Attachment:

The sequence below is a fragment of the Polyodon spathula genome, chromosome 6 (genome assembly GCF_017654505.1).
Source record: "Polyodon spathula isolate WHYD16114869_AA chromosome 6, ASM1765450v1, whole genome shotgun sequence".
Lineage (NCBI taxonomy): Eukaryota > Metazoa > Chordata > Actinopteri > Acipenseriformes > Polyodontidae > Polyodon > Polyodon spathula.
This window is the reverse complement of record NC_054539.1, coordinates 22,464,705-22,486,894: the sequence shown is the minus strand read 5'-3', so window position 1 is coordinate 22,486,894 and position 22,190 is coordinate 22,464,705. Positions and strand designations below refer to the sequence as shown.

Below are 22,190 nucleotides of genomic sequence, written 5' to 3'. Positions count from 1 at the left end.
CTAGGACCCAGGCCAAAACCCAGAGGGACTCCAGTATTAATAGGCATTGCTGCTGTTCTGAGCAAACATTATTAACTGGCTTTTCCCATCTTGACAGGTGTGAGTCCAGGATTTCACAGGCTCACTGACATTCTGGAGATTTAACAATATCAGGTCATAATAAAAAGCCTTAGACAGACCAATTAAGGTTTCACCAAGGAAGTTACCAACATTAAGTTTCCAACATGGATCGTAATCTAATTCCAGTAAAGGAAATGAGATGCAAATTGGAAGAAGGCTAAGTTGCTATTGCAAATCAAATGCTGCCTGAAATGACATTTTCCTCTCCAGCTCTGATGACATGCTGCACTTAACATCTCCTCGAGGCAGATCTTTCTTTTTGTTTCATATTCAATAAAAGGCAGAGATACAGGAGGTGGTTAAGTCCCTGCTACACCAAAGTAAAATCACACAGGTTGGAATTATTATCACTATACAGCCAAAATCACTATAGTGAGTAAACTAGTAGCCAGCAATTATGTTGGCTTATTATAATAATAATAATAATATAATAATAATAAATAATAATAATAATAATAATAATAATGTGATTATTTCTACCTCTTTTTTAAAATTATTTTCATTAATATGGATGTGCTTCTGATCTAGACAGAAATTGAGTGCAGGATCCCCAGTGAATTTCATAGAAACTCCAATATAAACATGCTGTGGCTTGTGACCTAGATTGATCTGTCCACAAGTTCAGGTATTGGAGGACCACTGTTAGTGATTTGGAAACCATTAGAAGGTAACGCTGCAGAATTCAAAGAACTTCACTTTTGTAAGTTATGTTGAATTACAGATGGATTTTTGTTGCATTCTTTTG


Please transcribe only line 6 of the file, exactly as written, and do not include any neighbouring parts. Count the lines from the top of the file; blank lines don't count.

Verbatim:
CTAGGACCCAGGCCAAAACCCAGAGGGACTCCAGTATTAATAGGCATTGCTGCTGTTCTGAGCAAACATTATTAACTGGCTTTTCCCATCTTGACAGGTGTGAGTCCAGGATTTCACAGGCTCACTGACATTCTGGAGATTTAACAATATCAGGTCATAATAAAAAGCCTTAGACAGACCAATTAAGGTTTCACCAAGGAAGTTACCAACATTAAGTTTCCAACATGGATCGTAATCTAATTCCAGTAAAGGAAATGAGATGCAAATTGGAAGAAGGCTAAGTTGCTATTGCAAATCAAATGCTGCCTGAAATGACATTTTCCTCTCCAGCTCTGATGACATGCTGCACTTAACATCTCCTCGAGGCAGATCTTTCTTTTTGTTTCATATTCAATAAAAGGCAGAGATACAGGAGGTGGTTAAGTCCCTGCTACACCAAAGTAAAATCACACAGGTTGGAATTATTATCACTATACAGCCAAAATCACTATAGTGAGTAAACTAGTAGCCAGCAATTATGTTGGCTTATTATAATAATAATAATAATATAATAATAATAAATAATAATAATAATAATAATAATAATGTGATTATTTCTACCTCTTTTTTAAAATTATTTTCATTAATATGGATGTGCTTCTGATCTAGACAGAAATTGAGTGCAGGATCCCCAGTGAATTTCATAGAAACTCCAATATAAACATGCTGTGGCTTGTGACCTAGATTGATCTGTCCACAAGTTCAGGTATTGGAGGACCACTGTTAGTGATTTGGAAACCATTAGAAGGTAACGCTGCAGAATTCAAAGAACTTCACTTTTGTAAGTTATGTTGAATTACAGATGGATTTTTGTTGCATTCTTTTG